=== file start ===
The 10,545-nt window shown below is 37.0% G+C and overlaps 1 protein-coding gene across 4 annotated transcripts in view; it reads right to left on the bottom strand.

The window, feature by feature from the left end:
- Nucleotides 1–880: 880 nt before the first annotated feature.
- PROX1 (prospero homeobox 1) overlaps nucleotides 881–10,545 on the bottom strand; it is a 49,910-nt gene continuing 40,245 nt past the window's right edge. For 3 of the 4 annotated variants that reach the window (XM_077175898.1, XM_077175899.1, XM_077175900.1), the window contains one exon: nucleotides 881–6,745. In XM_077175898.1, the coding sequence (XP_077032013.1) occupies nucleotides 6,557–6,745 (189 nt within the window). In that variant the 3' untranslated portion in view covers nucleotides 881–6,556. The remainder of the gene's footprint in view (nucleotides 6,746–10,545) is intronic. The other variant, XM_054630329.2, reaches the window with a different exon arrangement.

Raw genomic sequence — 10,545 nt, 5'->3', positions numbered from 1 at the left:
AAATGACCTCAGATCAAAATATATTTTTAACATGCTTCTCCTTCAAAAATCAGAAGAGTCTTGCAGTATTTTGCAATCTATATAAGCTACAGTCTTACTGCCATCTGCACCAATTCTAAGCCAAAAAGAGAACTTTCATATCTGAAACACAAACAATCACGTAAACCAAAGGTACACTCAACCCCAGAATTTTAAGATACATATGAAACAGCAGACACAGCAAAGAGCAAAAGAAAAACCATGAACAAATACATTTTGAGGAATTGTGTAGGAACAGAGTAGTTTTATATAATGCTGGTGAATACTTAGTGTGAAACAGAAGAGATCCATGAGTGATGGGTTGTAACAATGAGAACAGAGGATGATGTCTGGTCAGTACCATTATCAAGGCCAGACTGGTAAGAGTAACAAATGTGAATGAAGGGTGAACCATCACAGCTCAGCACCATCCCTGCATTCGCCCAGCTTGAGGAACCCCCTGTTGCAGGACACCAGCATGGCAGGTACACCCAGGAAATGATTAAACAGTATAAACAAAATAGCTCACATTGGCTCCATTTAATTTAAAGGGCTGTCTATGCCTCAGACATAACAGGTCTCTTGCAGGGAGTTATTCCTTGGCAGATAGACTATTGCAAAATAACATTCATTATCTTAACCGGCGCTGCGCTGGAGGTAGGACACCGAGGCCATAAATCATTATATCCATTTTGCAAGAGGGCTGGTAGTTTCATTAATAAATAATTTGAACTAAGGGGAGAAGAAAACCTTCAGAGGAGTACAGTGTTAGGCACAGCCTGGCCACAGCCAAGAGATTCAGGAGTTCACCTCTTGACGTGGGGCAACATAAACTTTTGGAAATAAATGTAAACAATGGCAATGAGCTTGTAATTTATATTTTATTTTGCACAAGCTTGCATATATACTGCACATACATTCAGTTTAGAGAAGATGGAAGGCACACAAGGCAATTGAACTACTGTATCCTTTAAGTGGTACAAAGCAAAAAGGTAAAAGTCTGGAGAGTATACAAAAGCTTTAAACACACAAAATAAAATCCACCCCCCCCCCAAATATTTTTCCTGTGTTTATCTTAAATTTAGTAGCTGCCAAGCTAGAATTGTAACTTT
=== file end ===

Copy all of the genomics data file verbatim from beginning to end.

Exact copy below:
The 10,545-nt window shown below is 37.0% G+C and overlaps 1 protein-coding gene across 4 annotated transcripts in view; it reads right to left on the bottom strand.

The window, feature by feature from the left end:
- Nucleotides 1–880: 880 nt before the first annotated feature.
- PROX1 (prospero homeobox 1) overlaps nucleotides 881–10,545 on the bottom strand; it is a 49,910-nt gene continuing 40,245 nt past the window's right edge. For 3 of the 4 annotated variants that reach the window (XM_077175898.1, XM_077175899.1, XM_077175900.1), the window contains one exon: nucleotides 881–6,745. In XM_077175898.1, the coding sequence (XP_077032013.1) occupies nucleotides 6,557–6,745 (189 nt within the window). In that variant the 3' untranslated portion in view covers nucleotides 881–6,556. The remainder of the gene's footprint in view (nucleotides 6,746–10,545) is intronic. The other variant, XM_054630329.2, reaches the window with a different exon arrangement.

Raw genomic sequence — 10,545 nt, 5'->3', positions numbered from 1 at the left:
AAATGACCTCAGATCAAAATATATTTTTAACATGCTTCTCCTTCAAAAATCAGAAGAGTCTTGCAGTATTTTGCAATCTATATAAGCTACAGTCTTACTGCCATCTGCACCAATTCTAAGCCAAAAAGAGAACTTTCATATCTGAAACACAAACAATCACGTAAACCAAAGGTACACTCAACCCCAGAATTTTAAGATACATATGAAACAGCAGACACAGCAAAGAGCAAAAGAAAAACCATGAACAAATACATTTTGAGGAATTGTGTAGGAACAGAGTAGTTTTATATAATGCTGGTGAATACTTAGTGTGAAACAGAAGAGATCCATGAGTGATGGGTTGTAACAATGAGAACAGAGGATGATGTCTGGTCAGTACCATTATCAAGGCCAGACTGGTAAGAGTAACAAATGTGAATGAAGGGTGAACCATCACAGCTCAGCACCATCCCTGCATTCGCCCAGCTTGAGGAACCCCCTGTTGCAGGACACCAGCATGGCAGGTACACCCAGGAAATGATTAAACAGTATAAACAAAATAGCTCACATTGGCTCCATTTAATTTAAAGGGCTGTCTATGCCTCAGACATAACAGGTCTCTTGCAGGGAGTTATTCCTTGGCAGATAGACTATTGCAAAATAACATTCATTATCTTAACCGGCGCTGCGCTGGAGGTAGGACACCGAGGCCATAAATCATTATATCCATTTTGCAAGAGGGCTGGTAGTTTCATTAATAAATAATTTGAACTAAGGGGAGAAGAAAACCTTCAGAGGAGTACAGTGTTAGGCACAGCCTGGCCACAGCCAAGAGATTCAGGAGTTCACCTCTTGACGTGGGGCAACATAAACTTTTGGAAATAAATGTAAACAATGGCAATGAGCTTGTAATTTATATTTTATTTTGCACAAGCTTGCATATATACTGCACATACATTCAGTTTAGAGAAGATGGAAGGCACACAAGGCAATTGAACTACTGTATCCTTTAAGTGGTACAAAGCAAAAAGGTAAAAGTCTGGAGAGTATACAAAAGCTTTAAACACACAAAATAAAATCCACCCCCCCCCCAAATATTTTTCCTGTGTTTATCTTAAATTTAGTAGCTGCCAAGCTAGAATTGTAACTTT